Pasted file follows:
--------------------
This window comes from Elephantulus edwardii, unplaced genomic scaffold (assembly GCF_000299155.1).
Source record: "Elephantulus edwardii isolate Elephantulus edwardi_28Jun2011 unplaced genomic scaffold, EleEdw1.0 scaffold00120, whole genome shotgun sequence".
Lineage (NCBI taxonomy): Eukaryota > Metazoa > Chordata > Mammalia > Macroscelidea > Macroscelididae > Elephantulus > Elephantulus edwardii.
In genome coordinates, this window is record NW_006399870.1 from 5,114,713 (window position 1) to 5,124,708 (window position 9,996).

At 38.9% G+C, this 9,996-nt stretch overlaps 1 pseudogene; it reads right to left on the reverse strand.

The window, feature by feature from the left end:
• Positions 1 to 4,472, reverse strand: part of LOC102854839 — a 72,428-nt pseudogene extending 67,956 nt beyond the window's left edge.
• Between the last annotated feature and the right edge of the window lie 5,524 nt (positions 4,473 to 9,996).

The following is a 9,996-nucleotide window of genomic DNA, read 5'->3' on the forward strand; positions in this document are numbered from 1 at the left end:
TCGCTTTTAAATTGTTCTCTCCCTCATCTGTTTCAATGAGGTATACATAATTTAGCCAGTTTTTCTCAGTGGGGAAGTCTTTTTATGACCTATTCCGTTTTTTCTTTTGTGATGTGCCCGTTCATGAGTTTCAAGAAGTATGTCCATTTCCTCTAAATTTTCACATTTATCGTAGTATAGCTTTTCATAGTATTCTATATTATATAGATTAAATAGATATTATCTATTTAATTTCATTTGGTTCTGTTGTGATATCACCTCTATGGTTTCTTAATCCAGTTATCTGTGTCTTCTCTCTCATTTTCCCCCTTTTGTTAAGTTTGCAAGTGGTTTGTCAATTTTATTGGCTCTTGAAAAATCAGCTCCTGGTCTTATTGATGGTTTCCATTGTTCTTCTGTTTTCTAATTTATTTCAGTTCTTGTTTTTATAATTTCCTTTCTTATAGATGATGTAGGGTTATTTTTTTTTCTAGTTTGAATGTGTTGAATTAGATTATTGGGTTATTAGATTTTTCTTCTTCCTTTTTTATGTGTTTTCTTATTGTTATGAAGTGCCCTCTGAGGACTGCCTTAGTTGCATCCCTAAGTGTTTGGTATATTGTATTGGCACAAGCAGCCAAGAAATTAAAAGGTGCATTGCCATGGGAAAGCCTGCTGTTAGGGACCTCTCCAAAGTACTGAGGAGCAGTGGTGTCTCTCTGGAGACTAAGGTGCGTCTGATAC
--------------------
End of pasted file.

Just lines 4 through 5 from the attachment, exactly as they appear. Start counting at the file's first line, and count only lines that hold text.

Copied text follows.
In genome coordinates, this window is record NW_006399870.1 from 5,114,713 (window position 1) to 5,124,708 (window position 9,996).

At 38.9% G+C, this 9,996-nt stretch overlaps 1 pseudogene; it reads right to left on the reverse strand.